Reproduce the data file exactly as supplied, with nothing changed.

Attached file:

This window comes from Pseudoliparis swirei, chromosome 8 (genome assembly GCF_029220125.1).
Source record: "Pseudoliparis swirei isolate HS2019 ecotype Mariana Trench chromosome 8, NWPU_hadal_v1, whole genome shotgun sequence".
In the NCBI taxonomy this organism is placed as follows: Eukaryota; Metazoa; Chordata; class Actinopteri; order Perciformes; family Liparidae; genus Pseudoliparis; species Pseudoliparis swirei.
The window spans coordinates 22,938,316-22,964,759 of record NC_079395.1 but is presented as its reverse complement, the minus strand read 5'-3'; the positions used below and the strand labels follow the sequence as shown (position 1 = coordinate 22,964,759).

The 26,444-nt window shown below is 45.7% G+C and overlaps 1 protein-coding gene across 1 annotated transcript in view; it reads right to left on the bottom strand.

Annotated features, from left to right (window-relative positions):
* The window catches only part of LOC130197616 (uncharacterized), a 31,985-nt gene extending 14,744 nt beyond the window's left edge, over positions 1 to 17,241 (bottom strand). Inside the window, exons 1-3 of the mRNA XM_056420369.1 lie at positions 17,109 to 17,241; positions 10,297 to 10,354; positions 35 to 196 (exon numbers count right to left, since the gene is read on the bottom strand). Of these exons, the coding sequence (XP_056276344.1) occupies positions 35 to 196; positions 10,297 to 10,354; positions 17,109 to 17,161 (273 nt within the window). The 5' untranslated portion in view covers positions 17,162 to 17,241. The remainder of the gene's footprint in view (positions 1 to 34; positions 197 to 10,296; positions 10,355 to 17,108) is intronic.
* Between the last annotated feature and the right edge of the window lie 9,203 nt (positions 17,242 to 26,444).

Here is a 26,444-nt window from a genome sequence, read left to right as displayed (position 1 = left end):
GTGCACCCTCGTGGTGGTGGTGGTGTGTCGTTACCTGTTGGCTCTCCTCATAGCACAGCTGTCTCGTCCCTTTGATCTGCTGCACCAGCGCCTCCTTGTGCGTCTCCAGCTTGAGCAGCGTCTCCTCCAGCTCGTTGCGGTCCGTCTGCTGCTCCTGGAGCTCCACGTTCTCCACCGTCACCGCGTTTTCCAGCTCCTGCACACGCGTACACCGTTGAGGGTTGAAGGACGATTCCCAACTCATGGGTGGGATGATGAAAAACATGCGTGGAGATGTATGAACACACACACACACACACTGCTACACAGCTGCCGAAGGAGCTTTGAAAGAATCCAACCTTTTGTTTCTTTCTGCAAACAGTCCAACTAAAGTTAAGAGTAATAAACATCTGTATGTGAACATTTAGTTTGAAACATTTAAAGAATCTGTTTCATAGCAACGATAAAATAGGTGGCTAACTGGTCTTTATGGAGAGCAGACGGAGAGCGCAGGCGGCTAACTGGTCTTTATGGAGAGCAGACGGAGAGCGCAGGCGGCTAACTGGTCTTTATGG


This window comes from Pseudoliparis swirei, chromosome 8 (genome assembly GCF_029220125.1).
Source record: "Pseudoliparis swirei isolate HS2019 ecotype Mariana Trench chromosome 8, NWPU_hadal_v1, whole genome shotgun sequence".
In the NCBI taxonomy this organism is placed as follows: Eukaryota; Metazoa; Chordata; class Actinopteri; order Perciformes; family Liparidae; genus Pseudoliparis; species Pseudoliparis swirei.
The window spans coordinates 22,938,316-22,964,759 of record NC_079395.1 but is presented as its reverse complement, the minus strand read 5'-3'; the positions used below and the strand labels follow the sequence as shown (position 1 = coordinate 22,964,759).

The 26,444-nt window shown below is 45.7% G+C and overlaps 1 protein-coding gene across 1 annotated transcript in view; it reads right to left on the bottom strand.

Annotated features, from left to right (window-relative positions):
* The window catches only part of LOC130197616 (uncharacterized), a 31,985-nt gene extending 14,744 nt beyond the window's left edge, over positions 1 to 17,241 (bottom strand). Inside the window, exons 1-3 of the mRNA XM_056420369.1 lie at positions 17,109 to 17,241; positions 10,297 to 10,354; positions 35 to 196 (exon numbers count right to left, since the gene is read on the bottom strand). Of these exons, the coding sequence (XP_056276344.1) occupies positions 35 to 196; positions 10,297 to 10,354; positions 17,109 to 17,161 (273 nt within the window). The 5' untranslated portion in view covers positions 17,162 to 17,241. The remainder of the gene's footprint in view (positions 1 to 34; positions 197 to 10,296; positions 10,355 to 17,108) is intronic.
* Between the last annotated feature and the right edge of the window lie 9,203 nt (positions 17,242 to 26,444).

Here is a 26,444-nt window from a genome sequence, read left to right as displayed (position 1 = left end):
GTGCACCCTCGTGGTGGTGGTGGTGTGTCGTTACCTGTTGGCTCTCCTCATAGCACAGCTGTCTCGTCCCTTTGATCTGCTGCACCAGCGCCTCCTTGTGCGTCTCCAGCTTGAGCAGCGTCTCCTCCAGCTCGTTGCGGTCCGTCTGCTGCTCCTGGAGCTCCACGTTCTCCACCGTCACCGCGTTTTCCAGCTCCTGCACACGCGTACACCGTTGAGGGTTGAAGGACGATTCCCAACTCATGGGTGGGATGATGAAAAACATGCGTGGAGATGTATGAACACACACACACACACACTGCTACACAGCTGCCGAAGGAGCTTTGAAAGAATCCAACCTTTTGTTTCTTTCTGCAAACAGTCCAACTAAAGTTAAGAGTAATAAACATCTGTATGTGAACATTTAGTTTGAAACATTTAAAGAATCTGTTTCATAGCAACGATAAAATAGGTGGCTAACTGGTCTTTATGGAGAGCAGACGGAGAGCGCAGGCGGCTAACTGGTCTTTATGGAGAGCAGACGGAGAGCGCAGGCGGCTAACTGGTCTTTATGG